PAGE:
Which hair straightening solution is right for you?
Well, let’s see…you have Japanese, Brazilian, keratin….
The ideal solution for your hair will depend on a range of dynamics: 1) commitment views; 2) budget; 3) hair texture; 4) chemical application history; and 5) lenience for risk.
In this post, we will concentrate on a few realities you (and your locks) should consider before sitting down in the chair for hair smoothing.
1. Some products can frizz the tresses.
To understand how straightening products work, imagine each curl as a twisting staircase with a lot of steps (bonds); chemicals help to break down those steps so that a stylist can rebuild the spiral staircase.
Women today consider keratin solutions as their “favorite” alternative for hair-smoothing. However, the chemicals found in these products only temporarily break down the hair’s bond, since they mostly use relaxers to achieve the smoothed texture.
This temporary-relaxing route can lead to hair frizz, as the locks come into contact with water and humidity.
Japanese treatments get better non-frizz results; however, there is a downside to using them as described in truth number two.
2. Some hair smoothing products straighten the hair longer than others do.
Generally, the chemicals found in Japanese solutions “permanently” break the hair’s bond and keeps its texture smooth until the tresses grow out; but be advised, it’s the most expensive hair straightening alternative out there.
Brazilian keratin products are more affordable than Japanese straighteners, and they perform in same long-term form. This application saturates the tresses with a formaldehyde chemical to straight-lock the hair. Formaldehyde also repels water, after it permanently sets in.
The disadvantage to using a Brazilian straighter is that blow-dryer or flat-iron heat releases formaldehyde gas into the air, which can irritate the eyes, nose, and throat. Further, it’s toxic: continued exposure to formaldehyde can lead to increased respiratory disease and increased cancer risks.
3. Be cautious of “formaldehyde-free” claims.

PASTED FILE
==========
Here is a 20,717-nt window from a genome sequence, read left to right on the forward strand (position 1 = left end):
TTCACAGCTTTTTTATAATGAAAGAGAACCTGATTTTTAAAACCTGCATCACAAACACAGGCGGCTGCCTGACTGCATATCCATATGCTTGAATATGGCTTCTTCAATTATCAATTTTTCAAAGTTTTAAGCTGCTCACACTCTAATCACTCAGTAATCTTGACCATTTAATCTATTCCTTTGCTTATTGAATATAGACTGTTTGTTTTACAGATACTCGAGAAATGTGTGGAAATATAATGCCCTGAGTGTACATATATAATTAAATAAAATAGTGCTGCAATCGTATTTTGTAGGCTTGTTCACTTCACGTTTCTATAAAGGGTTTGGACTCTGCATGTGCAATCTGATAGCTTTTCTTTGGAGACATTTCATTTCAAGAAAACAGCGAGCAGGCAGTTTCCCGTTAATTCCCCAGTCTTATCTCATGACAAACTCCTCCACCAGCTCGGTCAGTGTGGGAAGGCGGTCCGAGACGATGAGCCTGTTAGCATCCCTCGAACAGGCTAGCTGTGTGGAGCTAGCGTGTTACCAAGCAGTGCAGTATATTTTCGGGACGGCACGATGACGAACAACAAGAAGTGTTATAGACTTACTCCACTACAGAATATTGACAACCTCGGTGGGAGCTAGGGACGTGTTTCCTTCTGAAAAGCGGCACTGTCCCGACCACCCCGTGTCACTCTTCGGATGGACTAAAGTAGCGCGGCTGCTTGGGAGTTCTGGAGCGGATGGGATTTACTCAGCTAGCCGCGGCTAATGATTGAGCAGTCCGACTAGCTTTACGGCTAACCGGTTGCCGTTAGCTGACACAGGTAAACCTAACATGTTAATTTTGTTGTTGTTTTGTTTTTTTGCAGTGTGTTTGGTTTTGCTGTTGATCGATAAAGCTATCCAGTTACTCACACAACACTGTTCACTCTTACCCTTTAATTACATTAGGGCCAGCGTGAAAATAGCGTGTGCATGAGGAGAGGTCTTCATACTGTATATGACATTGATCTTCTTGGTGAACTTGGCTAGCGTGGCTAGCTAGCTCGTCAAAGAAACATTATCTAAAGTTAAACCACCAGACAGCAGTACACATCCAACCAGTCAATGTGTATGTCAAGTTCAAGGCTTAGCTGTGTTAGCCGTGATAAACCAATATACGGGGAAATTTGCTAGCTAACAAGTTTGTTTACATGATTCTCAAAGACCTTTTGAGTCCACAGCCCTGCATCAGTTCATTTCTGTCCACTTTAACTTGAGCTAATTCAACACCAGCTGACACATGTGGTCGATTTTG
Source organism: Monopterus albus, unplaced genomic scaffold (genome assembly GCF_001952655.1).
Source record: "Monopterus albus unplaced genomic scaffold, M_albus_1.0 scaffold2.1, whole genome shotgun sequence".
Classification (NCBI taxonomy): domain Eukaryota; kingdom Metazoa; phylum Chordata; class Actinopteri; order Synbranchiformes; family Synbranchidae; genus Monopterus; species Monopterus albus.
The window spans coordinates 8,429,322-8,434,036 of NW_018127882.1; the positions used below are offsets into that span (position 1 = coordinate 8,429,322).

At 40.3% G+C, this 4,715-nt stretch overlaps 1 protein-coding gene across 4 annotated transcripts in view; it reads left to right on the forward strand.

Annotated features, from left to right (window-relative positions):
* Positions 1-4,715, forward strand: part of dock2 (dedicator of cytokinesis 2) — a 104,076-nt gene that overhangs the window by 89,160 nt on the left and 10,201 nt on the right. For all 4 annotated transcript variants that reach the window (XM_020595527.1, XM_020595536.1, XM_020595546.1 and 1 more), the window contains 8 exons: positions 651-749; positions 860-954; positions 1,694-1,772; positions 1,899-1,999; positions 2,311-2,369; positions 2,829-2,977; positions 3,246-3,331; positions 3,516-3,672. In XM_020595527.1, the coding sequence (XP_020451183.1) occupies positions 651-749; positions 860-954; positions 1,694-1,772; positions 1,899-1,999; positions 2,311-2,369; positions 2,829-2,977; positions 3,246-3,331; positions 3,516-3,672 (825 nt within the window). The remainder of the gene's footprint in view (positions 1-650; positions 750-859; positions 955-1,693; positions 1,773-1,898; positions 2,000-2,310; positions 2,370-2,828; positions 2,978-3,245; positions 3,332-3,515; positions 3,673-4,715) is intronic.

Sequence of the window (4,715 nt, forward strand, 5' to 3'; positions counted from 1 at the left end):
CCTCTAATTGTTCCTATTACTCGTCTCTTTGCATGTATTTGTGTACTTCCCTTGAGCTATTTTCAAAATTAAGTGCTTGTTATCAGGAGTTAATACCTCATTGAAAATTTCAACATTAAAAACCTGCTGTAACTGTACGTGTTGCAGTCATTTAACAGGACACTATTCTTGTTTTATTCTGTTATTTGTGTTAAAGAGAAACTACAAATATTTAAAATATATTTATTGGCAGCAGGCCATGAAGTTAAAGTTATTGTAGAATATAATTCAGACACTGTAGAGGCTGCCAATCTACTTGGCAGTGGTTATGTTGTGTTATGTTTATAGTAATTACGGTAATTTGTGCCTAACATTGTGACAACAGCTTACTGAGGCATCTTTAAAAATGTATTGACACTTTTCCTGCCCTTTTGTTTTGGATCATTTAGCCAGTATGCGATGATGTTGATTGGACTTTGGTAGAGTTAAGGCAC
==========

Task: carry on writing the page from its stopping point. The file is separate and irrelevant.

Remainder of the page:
Hair straightening treatments don’t need FDA approval, and every one of them “in theory” contain some from of gas release when coming into contact with water or heat. Ethylene glycol, formalin, methanol, and methandriol are ingredients that you’ll want to stay away from, if you choose to go formaldehyde-free.
So, do your due diligence, and ask your stylist about the exact chemicals he or she will use to smooth your hair.
4. Short haircuts adore smoothing treatments.
Don’t let your face shape declare that you cannot own a fabulous pixie cut. Talk to your stylist about performing a straightening treatment before any major chop. You’ll be surprised to discover how some relaxed locks can add extra hair length with exceptional depth to most round countenances.
5. Change your shampoo after a straightening application.
The sulfate salt, acid derivative, and peroxide contained in most OTC shampoos, today, just love to feed the frizz. Therefore, invest in a pro-style, sulfate-free shampoo after leaving your appointment to add another month of longevity to your new sleek look.
6. Only straighten your hair two-to-three times year.
Your locks will become more fragile and prone to breakage after each hair straightening application; hence, try keeping your frizz-control applications down to just two seasons; say, summer and winter only (when your most likely to show off your tresses).
For hair straightening in Oklahoma City with fewer harsh chemicals, call me (Anastasia) for an appointment.